• Copper Storage Disease: This disease, caused by a mutant gene that prevents normal copper excretion in the liver and resulting in chronic hepatitis, is acquired from the parents. The disease has been successfully reduced by genetic testing and not breeding dogs with the gene. Make sure the parents of the puppy you want have been tested for the genetic marker. Treatment can include medication and a change in diet.
  • Retinal Dysplasia: Present from birth, retinal dysplasia is an eye problem where the formation of the retina is disrupted, causing blindness. Breeders often notice at 3- to 4-weeks of age when a Bedlington Terrier puppy is less active than their littermates. There is no treatment for the disease, but there are genetic screening tests available.
  • Distichiasis: A condition caused by extra hairs that grow inside the pup’s eyelid and rub the surface of their eye, distichiasis is commonly inherited and can cause painful corneal ulcers. Treatments are available including removing the hairs and surgery in severe cases.
  • Hip and Elbow Dysplasia: Joint dysplasia occurs when the joints don’t form correctly, causing them to be loose. This can be painful and result in arthritis. Treatment includes joint supplements, pain medication, weight management, and surgery in severe cases.
  • Luxating Patella: Luxating patella is a condition in which the kneecap can pop out of place, resulting in limping, pain and arthritis. While there is likely a genetic component to luxating patella, there is not currently a genetic screening test for this condition. Dogs with luxating patella should not be bred. Treatment typically includes weight maintenance and joint supplements, but severe cases may need surgery.
  • Bleeding Disorders: Bedlington Terriers are prone to bleeding disorders involving trouble clotting, such as von Willebrand’s disease and thrombocytopenia. Blood tests can be done to diagnose these conditions. Your vet may recommend medications or, if your pet is having surgery, they may need to have a blood transfusion as part of the procedure.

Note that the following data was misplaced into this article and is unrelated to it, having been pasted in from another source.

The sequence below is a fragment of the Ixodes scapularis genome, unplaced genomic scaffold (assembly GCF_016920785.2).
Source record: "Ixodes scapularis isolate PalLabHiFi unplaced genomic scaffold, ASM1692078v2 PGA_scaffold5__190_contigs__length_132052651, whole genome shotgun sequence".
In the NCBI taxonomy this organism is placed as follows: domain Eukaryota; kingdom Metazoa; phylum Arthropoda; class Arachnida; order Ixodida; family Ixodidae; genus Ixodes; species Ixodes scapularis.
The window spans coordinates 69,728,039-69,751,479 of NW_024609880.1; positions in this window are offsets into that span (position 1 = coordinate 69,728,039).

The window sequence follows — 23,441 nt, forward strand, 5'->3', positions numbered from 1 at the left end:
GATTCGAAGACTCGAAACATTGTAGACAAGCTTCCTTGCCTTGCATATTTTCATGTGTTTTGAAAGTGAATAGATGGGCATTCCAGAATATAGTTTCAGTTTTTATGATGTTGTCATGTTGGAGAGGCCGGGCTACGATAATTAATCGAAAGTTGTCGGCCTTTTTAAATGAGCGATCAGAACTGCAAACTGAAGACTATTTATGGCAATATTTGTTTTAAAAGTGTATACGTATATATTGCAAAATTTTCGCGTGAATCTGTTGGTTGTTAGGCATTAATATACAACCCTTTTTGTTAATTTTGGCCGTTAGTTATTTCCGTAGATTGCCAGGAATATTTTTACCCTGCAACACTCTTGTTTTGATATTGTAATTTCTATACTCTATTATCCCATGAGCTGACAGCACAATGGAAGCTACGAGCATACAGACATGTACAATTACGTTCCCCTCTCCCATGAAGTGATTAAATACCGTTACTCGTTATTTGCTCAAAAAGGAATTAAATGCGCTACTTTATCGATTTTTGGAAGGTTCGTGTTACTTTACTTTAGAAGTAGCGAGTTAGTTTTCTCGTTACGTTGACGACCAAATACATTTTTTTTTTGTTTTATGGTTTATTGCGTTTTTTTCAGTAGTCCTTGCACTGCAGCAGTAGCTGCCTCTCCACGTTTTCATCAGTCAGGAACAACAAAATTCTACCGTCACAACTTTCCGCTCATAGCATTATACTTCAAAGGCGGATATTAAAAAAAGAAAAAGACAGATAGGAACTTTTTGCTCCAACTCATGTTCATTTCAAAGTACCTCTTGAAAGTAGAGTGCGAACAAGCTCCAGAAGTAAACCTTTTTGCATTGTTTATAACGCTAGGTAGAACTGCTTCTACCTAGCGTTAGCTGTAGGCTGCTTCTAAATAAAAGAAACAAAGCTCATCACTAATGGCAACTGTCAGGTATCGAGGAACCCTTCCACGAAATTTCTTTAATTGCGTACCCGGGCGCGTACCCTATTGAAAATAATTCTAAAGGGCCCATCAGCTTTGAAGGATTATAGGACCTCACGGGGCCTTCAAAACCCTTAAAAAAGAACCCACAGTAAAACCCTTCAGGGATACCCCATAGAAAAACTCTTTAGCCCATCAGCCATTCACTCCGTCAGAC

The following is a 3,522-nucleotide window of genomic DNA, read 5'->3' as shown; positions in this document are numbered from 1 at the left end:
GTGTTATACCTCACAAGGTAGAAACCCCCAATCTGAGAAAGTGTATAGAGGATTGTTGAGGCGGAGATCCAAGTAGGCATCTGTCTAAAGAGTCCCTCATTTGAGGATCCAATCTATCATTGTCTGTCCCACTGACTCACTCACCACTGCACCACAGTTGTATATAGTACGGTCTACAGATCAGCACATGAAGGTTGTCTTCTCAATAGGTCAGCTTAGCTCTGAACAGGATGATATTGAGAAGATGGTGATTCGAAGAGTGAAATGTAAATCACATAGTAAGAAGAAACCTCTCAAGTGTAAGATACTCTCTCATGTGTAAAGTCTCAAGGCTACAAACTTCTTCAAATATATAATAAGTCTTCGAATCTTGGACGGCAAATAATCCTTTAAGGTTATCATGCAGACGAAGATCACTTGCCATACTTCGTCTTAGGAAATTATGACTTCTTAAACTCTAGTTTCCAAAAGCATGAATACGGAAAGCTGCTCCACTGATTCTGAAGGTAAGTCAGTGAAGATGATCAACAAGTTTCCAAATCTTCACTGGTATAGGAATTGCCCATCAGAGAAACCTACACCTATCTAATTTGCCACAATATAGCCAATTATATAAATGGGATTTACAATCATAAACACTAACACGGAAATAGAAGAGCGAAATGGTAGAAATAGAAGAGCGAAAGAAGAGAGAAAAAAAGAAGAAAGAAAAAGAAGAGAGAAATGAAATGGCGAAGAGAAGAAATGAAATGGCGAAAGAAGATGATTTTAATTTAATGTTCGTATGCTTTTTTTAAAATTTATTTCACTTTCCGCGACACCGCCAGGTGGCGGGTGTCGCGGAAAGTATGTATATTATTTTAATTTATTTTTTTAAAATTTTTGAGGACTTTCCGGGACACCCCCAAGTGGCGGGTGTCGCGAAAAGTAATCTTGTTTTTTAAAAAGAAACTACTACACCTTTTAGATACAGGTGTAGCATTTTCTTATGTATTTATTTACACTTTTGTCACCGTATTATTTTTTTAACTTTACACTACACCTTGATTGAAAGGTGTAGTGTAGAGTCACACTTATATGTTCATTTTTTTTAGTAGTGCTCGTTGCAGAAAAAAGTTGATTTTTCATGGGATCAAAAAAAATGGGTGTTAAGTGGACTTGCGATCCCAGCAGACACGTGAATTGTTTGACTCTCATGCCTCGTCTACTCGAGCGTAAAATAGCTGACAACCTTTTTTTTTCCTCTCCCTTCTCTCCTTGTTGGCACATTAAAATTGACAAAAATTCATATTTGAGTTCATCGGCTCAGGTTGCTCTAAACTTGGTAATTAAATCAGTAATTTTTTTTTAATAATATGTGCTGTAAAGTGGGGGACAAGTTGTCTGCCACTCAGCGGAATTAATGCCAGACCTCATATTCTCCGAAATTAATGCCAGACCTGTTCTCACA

Bedlington Terrier History

The Bedlington Terrier originated in the town of Bedlington in Northumberland, England, and was bred to hunt vermin like weasels and polecats, as well as to flush rats from the coal mines, which accounts for their high-prey drive. Sadly, they were also used as bait in pit fights, which is why they are reluctant to back down from another dog.

The Lord of Rothbury became fond of the little lamb-like breed, and they later became known as the Rothbury’s Lamb or Rothbury’s Terrier. The breed was recognized by the American Kennel Club in 1886 and is the club’s 25th breed. The Bedlington shares traits of the Whippet, Kerry Blue and Soft-Coated Wheaten Terrier.

Are you looking to add a Bedlington Terrier as a family member? Generally, this type of puppy will cost between $1,800 and $2,300. Check out the AKC’s website to find a reputable breeder. You can also seek out local Bedlington Terrier rescues to find a worthy, loving dog to adopt or keep an eye out for the breed at your local animal shelter. Search Chewy’s network of adoptable dogs for Bedlington Terriers in your area.